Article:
Purpose: We examined the role of androgens and estrogens in mammalian sexual differentiation by morphological characterization of adult wt and mutant mouse external genitalia. We tested the hypothesis that external genitalia development depends on androgen and estrogen action. Materials and Methods: We studied serial sections of the external genitalia of the CD-1 and C57BL6 wt strains of adult mice (Charles River Laboratories, Wilmington, Massachusetts). We recorded linear measurements of key structures in each specimen, including the urethra, erectile tissue, bone and cartilage. We used similar methodology to analyze mice mutant for estrogen receptor α (αERKO) and androgen receptor (XTfm/Y) (Jackson Laboratory, Bar Harbor, Maine). Results: Morphology in XTfm/Y adult murine external genitalia was remarkably similar to that in wt females. Bone and clitoral length was similar in wt females and XTfm/Y mice. Conversely the αERKO clitoris was 59% longer and bone length in αERKO females was many-fold longer than that in female wt mice or XTfm/Y mutants. The αERKO clitoris contained cartilage, which is typical of the wt penis but never observed in the wt clitoris. Serum testosterone was not increased in female αERKO mice 10 days postnatally when sex differentiation occurs, suggesting that masculinization of the αERKO clitoris is not a function of androgen. Conclusions: Masculinization of the αERKO clitoris suggests a role for estrogen in the development of female external genitalia. We propose that normal external genital development requires androgen and estrogen action.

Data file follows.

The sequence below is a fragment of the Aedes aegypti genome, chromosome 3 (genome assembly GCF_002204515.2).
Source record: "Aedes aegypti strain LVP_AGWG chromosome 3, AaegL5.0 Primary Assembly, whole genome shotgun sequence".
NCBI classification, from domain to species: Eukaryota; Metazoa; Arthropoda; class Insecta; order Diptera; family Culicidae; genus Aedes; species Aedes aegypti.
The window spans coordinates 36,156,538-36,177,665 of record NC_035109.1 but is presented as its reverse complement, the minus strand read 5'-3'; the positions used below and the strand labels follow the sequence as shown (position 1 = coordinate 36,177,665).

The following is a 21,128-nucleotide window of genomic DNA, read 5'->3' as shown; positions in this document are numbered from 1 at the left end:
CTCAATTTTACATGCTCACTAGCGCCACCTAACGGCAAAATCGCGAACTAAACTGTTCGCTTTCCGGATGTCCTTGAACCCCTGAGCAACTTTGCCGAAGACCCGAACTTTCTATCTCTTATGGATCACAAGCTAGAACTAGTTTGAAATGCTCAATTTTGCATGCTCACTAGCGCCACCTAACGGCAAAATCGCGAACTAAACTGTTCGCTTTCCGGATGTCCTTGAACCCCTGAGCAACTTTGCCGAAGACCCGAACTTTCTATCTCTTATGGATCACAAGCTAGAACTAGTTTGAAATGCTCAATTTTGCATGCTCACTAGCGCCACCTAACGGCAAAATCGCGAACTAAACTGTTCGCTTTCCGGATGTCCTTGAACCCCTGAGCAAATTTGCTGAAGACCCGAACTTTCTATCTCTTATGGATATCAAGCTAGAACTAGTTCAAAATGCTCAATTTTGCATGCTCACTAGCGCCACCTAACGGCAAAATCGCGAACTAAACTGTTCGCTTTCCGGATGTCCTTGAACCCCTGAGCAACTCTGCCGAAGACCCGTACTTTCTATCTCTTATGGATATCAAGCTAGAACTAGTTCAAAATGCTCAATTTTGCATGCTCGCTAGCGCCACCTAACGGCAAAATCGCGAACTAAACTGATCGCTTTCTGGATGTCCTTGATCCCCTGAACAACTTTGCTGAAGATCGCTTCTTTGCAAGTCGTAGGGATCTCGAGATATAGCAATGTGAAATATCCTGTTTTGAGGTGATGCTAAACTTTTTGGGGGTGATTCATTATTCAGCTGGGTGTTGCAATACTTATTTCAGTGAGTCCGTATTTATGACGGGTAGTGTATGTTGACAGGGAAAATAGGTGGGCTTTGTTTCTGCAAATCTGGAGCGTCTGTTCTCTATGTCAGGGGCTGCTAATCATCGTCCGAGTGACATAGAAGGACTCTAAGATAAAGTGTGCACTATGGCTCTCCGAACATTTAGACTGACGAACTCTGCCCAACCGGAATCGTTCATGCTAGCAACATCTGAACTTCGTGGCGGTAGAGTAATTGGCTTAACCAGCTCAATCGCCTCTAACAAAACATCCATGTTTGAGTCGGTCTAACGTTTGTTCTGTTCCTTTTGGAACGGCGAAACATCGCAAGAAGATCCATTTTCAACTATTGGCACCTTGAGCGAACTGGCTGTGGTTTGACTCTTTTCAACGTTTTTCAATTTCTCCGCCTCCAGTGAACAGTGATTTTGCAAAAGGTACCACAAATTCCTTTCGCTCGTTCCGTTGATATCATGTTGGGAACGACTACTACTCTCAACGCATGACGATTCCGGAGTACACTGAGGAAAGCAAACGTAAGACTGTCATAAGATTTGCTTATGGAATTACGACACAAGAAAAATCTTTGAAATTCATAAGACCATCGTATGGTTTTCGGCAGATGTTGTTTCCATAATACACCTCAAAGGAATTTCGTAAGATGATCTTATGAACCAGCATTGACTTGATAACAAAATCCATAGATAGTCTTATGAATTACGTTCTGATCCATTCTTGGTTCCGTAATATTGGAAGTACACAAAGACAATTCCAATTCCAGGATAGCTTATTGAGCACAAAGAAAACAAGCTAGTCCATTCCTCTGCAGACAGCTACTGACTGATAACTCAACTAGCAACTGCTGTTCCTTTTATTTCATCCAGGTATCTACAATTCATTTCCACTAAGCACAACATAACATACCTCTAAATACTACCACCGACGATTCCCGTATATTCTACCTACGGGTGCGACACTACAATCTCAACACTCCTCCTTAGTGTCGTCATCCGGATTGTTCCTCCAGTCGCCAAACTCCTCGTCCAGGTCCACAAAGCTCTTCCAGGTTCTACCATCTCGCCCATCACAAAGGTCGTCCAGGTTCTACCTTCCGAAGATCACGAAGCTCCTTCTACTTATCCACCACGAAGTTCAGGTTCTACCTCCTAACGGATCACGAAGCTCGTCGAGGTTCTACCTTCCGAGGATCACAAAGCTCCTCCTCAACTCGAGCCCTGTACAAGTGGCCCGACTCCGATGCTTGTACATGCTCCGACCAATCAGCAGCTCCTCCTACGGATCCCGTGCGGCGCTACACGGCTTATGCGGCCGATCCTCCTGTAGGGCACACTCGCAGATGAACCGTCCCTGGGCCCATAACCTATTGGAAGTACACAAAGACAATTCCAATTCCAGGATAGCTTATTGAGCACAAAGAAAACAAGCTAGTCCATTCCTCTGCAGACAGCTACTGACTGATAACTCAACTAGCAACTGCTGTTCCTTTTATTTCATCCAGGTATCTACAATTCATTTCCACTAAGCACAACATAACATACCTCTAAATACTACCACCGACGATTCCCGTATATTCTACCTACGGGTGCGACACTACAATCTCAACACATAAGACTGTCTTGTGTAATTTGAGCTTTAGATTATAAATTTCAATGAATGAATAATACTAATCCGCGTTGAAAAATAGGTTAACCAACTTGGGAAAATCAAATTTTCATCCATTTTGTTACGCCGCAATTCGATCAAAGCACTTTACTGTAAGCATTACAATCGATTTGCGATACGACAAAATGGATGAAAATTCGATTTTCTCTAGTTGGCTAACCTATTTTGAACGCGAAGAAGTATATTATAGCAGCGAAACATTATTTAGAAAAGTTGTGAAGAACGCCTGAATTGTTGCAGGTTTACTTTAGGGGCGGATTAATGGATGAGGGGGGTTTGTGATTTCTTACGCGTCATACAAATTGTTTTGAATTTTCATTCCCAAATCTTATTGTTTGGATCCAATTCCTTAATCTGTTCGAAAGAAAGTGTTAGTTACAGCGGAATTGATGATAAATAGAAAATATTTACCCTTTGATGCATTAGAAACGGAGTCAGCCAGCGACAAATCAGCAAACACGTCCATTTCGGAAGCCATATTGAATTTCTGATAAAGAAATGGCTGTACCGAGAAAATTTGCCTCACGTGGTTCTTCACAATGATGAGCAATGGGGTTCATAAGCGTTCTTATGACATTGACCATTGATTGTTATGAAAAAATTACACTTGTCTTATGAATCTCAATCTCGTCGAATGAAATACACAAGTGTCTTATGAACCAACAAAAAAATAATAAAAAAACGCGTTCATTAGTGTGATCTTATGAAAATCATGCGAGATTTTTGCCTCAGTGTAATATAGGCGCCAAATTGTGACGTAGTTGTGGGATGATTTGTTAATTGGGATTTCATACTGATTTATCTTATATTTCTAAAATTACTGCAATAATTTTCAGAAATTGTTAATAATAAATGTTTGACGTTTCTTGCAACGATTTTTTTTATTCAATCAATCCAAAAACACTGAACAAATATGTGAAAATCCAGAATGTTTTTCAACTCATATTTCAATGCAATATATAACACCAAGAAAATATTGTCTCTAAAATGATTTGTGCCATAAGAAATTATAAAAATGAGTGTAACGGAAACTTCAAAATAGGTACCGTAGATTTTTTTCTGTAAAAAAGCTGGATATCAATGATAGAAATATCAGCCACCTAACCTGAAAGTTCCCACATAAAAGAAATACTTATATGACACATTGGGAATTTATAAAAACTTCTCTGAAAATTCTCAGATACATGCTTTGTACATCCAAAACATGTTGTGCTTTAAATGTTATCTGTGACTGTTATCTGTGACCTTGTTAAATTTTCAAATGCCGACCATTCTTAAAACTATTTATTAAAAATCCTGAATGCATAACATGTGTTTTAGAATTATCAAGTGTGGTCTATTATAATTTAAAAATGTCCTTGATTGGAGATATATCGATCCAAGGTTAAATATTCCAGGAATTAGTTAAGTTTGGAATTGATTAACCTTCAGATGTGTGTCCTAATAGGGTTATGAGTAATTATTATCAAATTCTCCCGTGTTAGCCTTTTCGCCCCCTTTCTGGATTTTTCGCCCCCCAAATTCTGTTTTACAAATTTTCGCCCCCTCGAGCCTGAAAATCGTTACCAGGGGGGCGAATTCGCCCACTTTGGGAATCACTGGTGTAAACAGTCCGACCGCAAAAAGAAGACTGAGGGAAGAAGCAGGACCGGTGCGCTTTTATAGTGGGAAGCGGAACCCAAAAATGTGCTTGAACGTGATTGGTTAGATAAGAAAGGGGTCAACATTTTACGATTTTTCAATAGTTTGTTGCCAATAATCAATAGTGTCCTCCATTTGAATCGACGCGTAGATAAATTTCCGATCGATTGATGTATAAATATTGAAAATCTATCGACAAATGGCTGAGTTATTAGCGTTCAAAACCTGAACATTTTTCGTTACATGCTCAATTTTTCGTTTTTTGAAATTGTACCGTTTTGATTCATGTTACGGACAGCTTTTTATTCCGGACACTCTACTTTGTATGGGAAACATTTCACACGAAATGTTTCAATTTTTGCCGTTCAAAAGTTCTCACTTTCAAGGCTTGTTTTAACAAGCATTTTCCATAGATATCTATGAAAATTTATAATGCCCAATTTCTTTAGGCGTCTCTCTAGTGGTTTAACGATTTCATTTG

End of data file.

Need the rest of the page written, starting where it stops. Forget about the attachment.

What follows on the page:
- sex differentiation
ASJC Scopus subject areas